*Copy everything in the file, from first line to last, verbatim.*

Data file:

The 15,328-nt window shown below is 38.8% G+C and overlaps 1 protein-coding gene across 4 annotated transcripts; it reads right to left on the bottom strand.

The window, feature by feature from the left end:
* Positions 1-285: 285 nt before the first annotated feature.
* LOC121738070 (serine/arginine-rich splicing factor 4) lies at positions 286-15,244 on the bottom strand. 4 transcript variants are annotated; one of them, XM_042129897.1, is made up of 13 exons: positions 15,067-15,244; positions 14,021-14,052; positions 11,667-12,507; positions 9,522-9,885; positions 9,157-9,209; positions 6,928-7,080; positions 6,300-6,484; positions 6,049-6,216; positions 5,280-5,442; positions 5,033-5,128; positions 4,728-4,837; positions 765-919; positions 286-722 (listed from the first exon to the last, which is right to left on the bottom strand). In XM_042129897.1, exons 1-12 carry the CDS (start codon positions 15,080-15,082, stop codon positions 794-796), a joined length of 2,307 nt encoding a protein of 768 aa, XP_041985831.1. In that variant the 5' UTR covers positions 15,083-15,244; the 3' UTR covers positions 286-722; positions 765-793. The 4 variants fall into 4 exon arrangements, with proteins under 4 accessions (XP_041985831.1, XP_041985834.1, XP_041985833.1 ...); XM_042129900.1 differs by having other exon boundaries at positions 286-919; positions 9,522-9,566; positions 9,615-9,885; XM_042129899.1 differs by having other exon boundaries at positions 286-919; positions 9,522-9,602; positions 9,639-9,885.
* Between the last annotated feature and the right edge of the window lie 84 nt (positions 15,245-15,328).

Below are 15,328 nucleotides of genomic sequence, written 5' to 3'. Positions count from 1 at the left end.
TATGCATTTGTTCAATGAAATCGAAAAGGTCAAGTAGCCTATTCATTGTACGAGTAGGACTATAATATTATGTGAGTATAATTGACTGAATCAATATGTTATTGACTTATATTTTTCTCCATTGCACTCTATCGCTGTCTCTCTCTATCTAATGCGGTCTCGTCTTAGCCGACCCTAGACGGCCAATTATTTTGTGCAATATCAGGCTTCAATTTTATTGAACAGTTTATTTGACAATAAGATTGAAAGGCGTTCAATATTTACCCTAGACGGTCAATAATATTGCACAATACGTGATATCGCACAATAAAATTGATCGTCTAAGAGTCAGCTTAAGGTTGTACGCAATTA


The 15,328-nt window shown below is 38.8% G+C and overlaps 1 protein-coding gene across 4 annotated transcripts; it reads right to left on the bottom strand.

The window, feature by feature from the left end:
* Positions 1-285: 285 nt before the first annotated feature.
* LOC121738070 (serine/arginine-rich splicing factor 4) lies at positions 286-15,244 on the bottom strand. 4 transcript variants are annotated; one of them, XM_042129897.1, is made up of 13 exons: positions 15,067-15,244; positions 14,021-14,052; positions 11,667-12,507; positions 9,522-9,885; positions 9,157-9,209; positions 6,928-7,080; positions 6,300-6,484; positions 6,049-6,216; positions 5,280-5,442; positions 5,033-5,128; positions 4,728-4,837; positions 765-919; positions 286-722 (listed from the first exon to the last, which is right to left on the bottom strand). In XM_042129897.1, exons 1-12 carry the CDS (start codon positions 15,080-15,082, stop codon positions 794-796), a joined length of 2,307 nt encoding a protein of 768 aa, XP_041985831.1. In that variant the 5' UTR covers positions 15,083-15,244; the 3' UTR covers positions 286-722; positions 765-793. The 4 variants fall into 4 exon arrangements, with proteins under 4 accessions (XP_041985831.1, XP_041985834.1, XP_041985833.1 ...); XM_042129900.1 differs by having other exon boundaries at positions 286-919; positions 9,522-9,566; positions 9,615-9,885; XM_042129899.1 differs by having other exon boundaries at positions 286-919; positions 9,522-9,602; positions 9,639-9,885.
* Between the last annotated feature and the right edge of the window lie 84 nt (positions 15,245-15,328).

Below are 15,328 nucleotides of genomic sequence, written 5' to 3'. Positions count from 1 at the left end.
TATGCATTTGTTCAATGAAATCGAAAAGGTCAAGTAGCCTATTCATTGTACGAGTAGGACTATAATATTATGTGAGTATAATTGACTGAATCAATATGTTATTGACTTATATTTTTCTCCATTGCACTCTATCGCTGTCTCTCTCTATCTAATGCGGTCTCGTCTTAGCCGACCCTAGACGGCCAATTATTTTGTGCAATATCAGGCTTCAATTTTATTGAACAGTTTATTTGACAATAAGATTGAAAGGCGTTCAATATTTACCCTAGACGGTCAATAATATTGCACAATACGTGATATCGCACAATAAAATTGATCGTCTAAGAGTCAGCTTAAGGTTGTACGCAATTA